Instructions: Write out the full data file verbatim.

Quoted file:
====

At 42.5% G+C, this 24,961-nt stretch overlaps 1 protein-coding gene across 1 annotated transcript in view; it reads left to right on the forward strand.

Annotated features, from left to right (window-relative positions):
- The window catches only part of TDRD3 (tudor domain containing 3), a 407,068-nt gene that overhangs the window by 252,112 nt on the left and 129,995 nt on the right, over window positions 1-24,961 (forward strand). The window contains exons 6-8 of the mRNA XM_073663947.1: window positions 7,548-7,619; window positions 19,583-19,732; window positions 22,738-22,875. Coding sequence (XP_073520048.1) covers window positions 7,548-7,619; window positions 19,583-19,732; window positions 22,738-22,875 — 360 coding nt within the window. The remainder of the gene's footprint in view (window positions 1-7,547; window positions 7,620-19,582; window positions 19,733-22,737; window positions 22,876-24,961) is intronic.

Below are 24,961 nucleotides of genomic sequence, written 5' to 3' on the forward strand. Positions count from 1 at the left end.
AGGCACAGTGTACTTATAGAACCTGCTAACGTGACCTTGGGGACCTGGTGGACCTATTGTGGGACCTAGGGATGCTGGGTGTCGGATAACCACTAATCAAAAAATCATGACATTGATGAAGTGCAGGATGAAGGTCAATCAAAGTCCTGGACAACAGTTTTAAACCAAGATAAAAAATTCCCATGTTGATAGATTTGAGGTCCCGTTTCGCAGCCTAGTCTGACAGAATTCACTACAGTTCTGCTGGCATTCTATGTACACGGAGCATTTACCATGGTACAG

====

At 42.5% G+C, this 24,961-nt stretch overlaps 1 protein-coding gene across 1 annotated transcript in view; it reads left to right on the forward strand.

Annotated features, from left to right (window-relative positions):
- The window catches only part of TDRD3 (tudor domain containing 3), a 407,068-nt gene that overhangs the window by 252,112 nt on the left and 129,995 nt on the right, over window positions 1-24,961 (forward strand). The window contains exons 6-8 of the mRNA XM_073663947.1: window positions 7,548-7,619; window positions 19,583-19,732; window positions 22,738-22,875. Coding sequence (XP_073520048.1) covers window positions 7,548-7,619; window positions 19,583-19,732; window positions 22,738-22,875 — 360 coding nt within the window. The remainder of the gene's footprint in view (window positions 1-7,547; window positions 7,620-19,582; window positions 19,733-22,737; window positions 22,876-24,961) is intronic.

Below are 24,961 nucleotides of genomic sequence, written 5' to 3' on the forward strand. Positions count from 1 at the left end.
AGGCACAGTGTACTTATAGAACCTGCTAACGTGACCTTGGGGACCTGGTGGACCTATTGTGGGACCTAGGGATGCTGGGTGTCGGATAACCACTAATCAAAAAATCATGACATTGATGAAGTGCAGGATGAAGGTCAATCAAAGTCCTGGACAACAGTTTTAAACCAAGATAAAAAATTCCCATGTTGATAGATTTGAGGTCCCGTTTCGCAGCCTAGTCTGACAGAATTCACTACAGTTCTGCTGGCATTCTATGTACACGGAGCATTTACCATGGTACAG